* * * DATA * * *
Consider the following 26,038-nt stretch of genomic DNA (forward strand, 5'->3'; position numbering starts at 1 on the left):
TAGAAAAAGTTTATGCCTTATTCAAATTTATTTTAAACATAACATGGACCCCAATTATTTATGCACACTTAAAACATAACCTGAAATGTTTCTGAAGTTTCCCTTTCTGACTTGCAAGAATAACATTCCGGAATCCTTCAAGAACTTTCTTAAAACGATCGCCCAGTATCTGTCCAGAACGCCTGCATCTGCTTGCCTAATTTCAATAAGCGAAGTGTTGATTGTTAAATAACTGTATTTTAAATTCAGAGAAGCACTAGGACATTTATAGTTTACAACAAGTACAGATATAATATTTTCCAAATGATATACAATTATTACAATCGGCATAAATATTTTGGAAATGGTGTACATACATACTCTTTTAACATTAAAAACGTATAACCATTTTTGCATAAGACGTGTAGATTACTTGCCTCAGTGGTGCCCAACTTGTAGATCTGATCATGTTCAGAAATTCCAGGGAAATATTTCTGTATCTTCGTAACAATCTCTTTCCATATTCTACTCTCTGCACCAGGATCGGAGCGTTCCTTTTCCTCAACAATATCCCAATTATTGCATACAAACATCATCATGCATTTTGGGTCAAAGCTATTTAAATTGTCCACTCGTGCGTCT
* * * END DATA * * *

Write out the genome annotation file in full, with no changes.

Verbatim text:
Consider the following 26,038-nt stretch of genomic DNA (forward strand, 5'->3'; position numbering starts at 1 on the left):
TAGAAAAAGTTTATGCCTTATTCAAATTTATTTTAAACATAACATGGACCCCAATTATTTATGCACACTTAAAACATAACCTGAAATGTTTCTGAAGTTTCCCTTTCTGACTTGCAAGAATAACATTCCGGAATCCTTCAAGAACTTTCTTAAAACGATCGCCCAGTATCTGTCCAGAACGCCTGCATCTGCTTGCCTAATTTCAATAAGCGAAGTGTTGATTGTTAAATAACTGTATTTTAAATTCAGAGAAGCACTAGGACATTTATAGTTTACAACAAGTACAGATATAATATTTTCCAAATGATATACAATTATTACAATCGGCATAAATATTTTGGAAATGGTGTACATACATACTCTTTTAACATTAAAAACGTATAACCATTTTTGCATAAGACGTGTAGATTACTTGCCTCAGTGGTGCCCAACTTGTAGATCTGATCATGTTCAGAAATTCCAGGGAAATATTTCTGTATCTTCGTAACAATCTCTTTCCATATTCTACTCTCTGCACCAGGATCGGAGCGTTCCTTTTCCTCAACAATATCCCAATTATTGCATACAAACATCATCATGCATTTTGGGTCAAAGCTATTTAAATTGTCCACTCGTGCGTCT